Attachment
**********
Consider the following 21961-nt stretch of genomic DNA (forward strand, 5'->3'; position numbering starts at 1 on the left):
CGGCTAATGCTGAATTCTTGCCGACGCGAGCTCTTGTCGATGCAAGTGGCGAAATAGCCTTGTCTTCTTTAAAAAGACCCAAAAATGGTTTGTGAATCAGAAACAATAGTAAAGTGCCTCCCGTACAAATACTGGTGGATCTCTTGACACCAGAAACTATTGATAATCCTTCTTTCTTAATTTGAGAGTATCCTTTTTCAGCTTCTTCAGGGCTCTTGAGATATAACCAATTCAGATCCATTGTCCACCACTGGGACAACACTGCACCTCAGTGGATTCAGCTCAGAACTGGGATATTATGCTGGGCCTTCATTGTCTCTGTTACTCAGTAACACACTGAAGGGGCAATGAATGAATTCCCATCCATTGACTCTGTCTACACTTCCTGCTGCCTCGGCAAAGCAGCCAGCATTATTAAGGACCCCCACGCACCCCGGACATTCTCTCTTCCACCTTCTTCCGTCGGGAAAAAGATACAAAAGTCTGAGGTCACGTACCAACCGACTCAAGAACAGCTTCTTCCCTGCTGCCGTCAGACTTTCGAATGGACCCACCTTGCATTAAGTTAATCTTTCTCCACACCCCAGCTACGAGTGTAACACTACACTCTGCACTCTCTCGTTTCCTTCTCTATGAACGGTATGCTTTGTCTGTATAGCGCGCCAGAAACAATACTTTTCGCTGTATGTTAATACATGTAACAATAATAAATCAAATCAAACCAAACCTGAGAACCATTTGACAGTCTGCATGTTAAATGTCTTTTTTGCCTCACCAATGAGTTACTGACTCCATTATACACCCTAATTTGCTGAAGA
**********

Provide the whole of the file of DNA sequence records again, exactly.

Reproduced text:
Consider the following 21961-nt stretch of genomic DNA (forward strand, 5'->3'; position numbering starts at 1 on the left):
CGGCTAATGCTGAATTCTTGCCGACGCGAGCTCTTGTCGATGCAAGTGGCGAAATAGCCTTGTCTTCTTTAAAAAGACCCAAAAATGGTTTGTGAATCAGAAACAATAGTAAAGTGCCTCCCGTACAAATACTGGTGGATCTCTTGACACCAGAAACTATTGATAATCCTTCTTTCTTAATTTGAGAGTATCCTTTTTCAGCTTCTTCAGGGCTCTTGAGATATAACCAATTCAGATCCATTGTCCACCACTGGGACAACACTGCACCTCAGTGGATTCAGCTCAGAACTGGGATATTATGCTGGGCCTTCATTGTCTCTGTTACTCAGTAACACACTGAAGGGGCAATGAATGAATTCCCATCCATTGACTCTGTCTACACTTCCTGCTGCCTCGGCAAAGCAGCCAGCATTATTAAGGACCCCCACGCACCCCGGACATTCTCTCTTCCACCTTCTTCCGTCGGGAAAAAGATACAAAAGTCTGAGGTCACGTACCAACCGACTCAAGAACAGCTTCTTCCCTGCTGCCGTCAGACTTTCGAATGGACCCACCTTGCATTAAGTTAATCTTTCTCCACACCCCAGCTACGAGTGTAACACTACACTCTGCACTCTCTCGTTTCCTTCTCTATGAACGGTATGCTTTGTCTGTATAGCGCGCCAGAAACAATACTTTTCGCTGTATGTTAATACATGTAACAATAATAAATCAAATCAAACCAAACCTGAGAACCATTTGACAGTCTGCATGTTAAATGTCTTTTTTGCCTCACCAATGAGTTACTGACTCCATTATACACCCTAATTTGCTGAAGA